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‘The best thing we could be was invisible’: Young Mungo author Douglas Stuart opens up about queer characters amid TV adaptation process

Glaswegian author Douglas Stuart talks toxic masculinity and shoots down 'poverty porn' as excitement builds for TV series.

Author Douglas Stuart will see both of his books adapted for the small screen in the coming years. Image: Shutterstock.
Author Douglas Stuart will see both of his books adapted for the small screen in the coming years. Image: Shutterstock.

For bestselling authors like Douglas Stuart, TV adaptations are the new movie deals.

But for the Glasgow-born novelist – known for his Booker Prize winning debut Shuggie Bain, and acclaimed follow-up Young Mungo – small-screen storytelling is more than just a mark of commercial success; it’s an homage to his upbringing.

“We weren’t a family that had any books at home,” says Stuart, 47, candidly. “So telly was really important to me as a kid.

“We gathered around television and that was how we got our stories.”

Currently, BBC and A24 are working with Stuart on adapting both of his semi-autobiographical novels for television, with the author himself taking on the role of screenwriter for Young Mungo.

But he admits he was hesitant to dive back into the world of post-Thatcher poverty in 1980s Glasgow; the world of his childhood that he’d rebuilt in his books.

It was the idea that his stories could reach people like him, who didn’t have access to books, that swayed him.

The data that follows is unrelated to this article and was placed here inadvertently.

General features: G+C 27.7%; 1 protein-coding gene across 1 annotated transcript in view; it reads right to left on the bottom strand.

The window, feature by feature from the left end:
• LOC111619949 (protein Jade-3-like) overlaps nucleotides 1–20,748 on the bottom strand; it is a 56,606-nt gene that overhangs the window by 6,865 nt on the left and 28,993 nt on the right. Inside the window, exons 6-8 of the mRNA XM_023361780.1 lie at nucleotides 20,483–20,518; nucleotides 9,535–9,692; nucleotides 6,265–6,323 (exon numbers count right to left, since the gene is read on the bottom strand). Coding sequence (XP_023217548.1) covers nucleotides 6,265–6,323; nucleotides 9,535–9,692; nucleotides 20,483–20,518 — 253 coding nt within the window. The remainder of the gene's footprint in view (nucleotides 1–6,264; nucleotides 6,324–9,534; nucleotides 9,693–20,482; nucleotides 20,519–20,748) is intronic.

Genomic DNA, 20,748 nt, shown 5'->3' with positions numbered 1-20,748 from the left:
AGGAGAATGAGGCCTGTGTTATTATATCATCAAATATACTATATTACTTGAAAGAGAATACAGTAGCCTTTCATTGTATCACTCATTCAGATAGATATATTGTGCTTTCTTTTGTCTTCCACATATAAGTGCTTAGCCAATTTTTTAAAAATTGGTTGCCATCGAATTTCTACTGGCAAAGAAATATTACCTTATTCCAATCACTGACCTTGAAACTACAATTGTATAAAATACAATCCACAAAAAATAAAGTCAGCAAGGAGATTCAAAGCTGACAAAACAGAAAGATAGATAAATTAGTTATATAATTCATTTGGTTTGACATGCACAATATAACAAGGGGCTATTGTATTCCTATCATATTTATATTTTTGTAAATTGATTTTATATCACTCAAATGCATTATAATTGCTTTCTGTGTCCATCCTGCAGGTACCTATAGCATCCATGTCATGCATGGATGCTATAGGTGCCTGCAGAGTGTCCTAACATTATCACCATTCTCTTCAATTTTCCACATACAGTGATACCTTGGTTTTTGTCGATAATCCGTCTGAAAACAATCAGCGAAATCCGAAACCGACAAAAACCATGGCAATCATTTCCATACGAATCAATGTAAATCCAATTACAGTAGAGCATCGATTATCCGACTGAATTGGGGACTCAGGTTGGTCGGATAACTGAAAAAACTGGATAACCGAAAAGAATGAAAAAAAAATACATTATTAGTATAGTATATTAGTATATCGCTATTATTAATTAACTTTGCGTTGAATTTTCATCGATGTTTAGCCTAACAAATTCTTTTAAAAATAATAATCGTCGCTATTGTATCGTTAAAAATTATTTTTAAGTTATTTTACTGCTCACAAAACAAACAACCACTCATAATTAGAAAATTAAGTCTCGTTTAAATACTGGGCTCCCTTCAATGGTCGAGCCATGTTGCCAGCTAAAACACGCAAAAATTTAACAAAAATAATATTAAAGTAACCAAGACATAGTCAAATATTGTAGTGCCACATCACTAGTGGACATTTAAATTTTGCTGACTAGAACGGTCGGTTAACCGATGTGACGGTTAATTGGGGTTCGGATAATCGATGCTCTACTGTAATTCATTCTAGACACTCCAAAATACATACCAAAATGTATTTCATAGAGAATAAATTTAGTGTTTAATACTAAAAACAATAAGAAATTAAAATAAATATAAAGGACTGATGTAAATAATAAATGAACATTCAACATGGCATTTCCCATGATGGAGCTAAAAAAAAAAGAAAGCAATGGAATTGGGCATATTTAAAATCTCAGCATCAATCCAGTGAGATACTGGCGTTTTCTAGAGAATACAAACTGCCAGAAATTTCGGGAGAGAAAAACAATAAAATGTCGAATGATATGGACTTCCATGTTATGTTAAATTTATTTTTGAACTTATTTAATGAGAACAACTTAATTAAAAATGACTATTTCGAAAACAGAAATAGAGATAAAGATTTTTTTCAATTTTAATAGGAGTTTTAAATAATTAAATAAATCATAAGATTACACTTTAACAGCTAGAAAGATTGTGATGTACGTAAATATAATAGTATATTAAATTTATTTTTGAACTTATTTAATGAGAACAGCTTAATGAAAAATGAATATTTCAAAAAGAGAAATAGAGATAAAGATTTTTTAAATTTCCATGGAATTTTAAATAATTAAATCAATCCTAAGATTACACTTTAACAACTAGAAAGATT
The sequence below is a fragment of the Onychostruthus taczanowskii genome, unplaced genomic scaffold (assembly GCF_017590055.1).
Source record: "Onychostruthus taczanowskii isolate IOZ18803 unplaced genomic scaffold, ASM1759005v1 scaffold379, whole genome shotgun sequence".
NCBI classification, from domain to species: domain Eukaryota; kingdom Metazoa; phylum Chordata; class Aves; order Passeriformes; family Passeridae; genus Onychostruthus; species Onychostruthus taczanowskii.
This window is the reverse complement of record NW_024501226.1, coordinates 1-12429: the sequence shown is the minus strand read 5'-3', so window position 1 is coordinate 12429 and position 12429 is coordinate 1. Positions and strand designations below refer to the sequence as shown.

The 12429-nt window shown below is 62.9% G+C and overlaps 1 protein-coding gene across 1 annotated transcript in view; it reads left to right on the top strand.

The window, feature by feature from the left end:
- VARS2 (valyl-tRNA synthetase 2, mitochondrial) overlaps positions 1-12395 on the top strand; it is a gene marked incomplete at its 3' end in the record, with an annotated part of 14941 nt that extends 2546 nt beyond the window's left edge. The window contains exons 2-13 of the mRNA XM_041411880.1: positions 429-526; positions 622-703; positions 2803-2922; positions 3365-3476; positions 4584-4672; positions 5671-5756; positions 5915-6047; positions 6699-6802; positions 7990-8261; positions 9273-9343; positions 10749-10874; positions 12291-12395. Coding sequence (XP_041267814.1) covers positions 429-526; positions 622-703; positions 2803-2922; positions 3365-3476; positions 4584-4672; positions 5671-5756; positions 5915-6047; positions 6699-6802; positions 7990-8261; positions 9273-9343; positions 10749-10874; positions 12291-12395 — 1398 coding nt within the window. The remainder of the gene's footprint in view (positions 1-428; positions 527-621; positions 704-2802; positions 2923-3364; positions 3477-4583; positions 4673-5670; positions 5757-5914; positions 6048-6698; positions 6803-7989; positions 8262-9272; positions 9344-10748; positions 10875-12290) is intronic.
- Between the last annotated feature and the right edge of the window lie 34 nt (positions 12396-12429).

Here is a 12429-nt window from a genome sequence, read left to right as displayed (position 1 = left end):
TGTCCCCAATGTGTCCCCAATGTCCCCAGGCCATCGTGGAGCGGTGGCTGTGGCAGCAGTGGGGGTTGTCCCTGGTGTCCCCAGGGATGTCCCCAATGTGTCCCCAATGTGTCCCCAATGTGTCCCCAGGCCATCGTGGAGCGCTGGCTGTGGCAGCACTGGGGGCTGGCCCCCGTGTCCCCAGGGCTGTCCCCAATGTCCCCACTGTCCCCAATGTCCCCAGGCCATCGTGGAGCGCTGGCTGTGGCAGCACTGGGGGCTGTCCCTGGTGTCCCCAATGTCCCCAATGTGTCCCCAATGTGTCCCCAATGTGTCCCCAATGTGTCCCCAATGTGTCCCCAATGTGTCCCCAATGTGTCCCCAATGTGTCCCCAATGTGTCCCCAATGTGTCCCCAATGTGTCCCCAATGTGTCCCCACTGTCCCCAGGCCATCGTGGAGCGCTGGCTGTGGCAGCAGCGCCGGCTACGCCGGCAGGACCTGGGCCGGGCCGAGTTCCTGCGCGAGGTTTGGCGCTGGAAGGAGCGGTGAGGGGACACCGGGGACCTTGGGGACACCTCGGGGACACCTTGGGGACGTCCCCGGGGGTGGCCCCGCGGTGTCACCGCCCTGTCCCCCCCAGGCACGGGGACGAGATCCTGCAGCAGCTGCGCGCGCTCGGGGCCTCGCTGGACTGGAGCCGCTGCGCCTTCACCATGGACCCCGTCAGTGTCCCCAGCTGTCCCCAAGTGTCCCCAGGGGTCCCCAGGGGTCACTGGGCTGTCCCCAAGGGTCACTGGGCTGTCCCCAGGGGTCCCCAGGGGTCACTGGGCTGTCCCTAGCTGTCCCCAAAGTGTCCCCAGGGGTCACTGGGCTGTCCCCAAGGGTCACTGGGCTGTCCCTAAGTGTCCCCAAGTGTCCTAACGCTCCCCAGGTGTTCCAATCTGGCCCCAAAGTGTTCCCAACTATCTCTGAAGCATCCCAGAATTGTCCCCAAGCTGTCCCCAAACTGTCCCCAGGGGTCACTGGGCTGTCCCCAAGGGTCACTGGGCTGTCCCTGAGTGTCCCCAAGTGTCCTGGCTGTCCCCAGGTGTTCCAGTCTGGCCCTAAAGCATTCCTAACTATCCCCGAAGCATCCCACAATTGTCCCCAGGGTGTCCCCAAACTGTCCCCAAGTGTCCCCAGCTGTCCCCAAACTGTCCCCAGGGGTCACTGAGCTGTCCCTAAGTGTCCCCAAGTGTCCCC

Douglas Stuart beside the Shuggie Bain Mural on the Barrowland Ballroom wall in Glasgow. Image: Supplied by Macmillan.

“When I was approached to adapt my work, I wasn’t sure I wanted to spend more time with my characters,” he explains.

“But then I realised that it was an opportunity to connect with people that might not read Shuggie or Mungo, but would still get something out of the story.

“What’s been really wonderful about A24 and the BBC is they’ve allowed me to expand on [Shuggie Bain] a little bit, and to tell different facets,” he continues.

“Because one of the most important characters in the book was actually Leek Bain, the middle son, who really is that young man who was so sure he was going to have a solid future in 80s Glasgow.

“He was really the generation that was affected by the mass unemployment and the shutting of industries. So it’s been good to give him more of a voice.”

Poverty and addiction not ‘historical fiction’

Indeed, Stuart is all too aware that the poverty, addiction and disillusionment which afflicted his community of tenements 40 years ago are all still prevalent in Scottish society today.

“I’m constantly being told ‘but everything’s better, everything’s improved’, and I don’t think that’s necessarily true,” he observes.

“With the cost of living crisis, I think a lot of people who felt like they were making progress in life have been really knocked back.

“I had imagined I was writing historical fiction, about a time and place that didn’t exist,” he continues.

“But Shuggie and Mungo’s reception in the world tells me that these themes still echo on and people are still living lives that mirror the characters’.”

Shuggie Bain is being adapted for television. Image: Shutterstock.
Stuart himself will be screenwriter for the Young Mungo adaptation. Image: PA.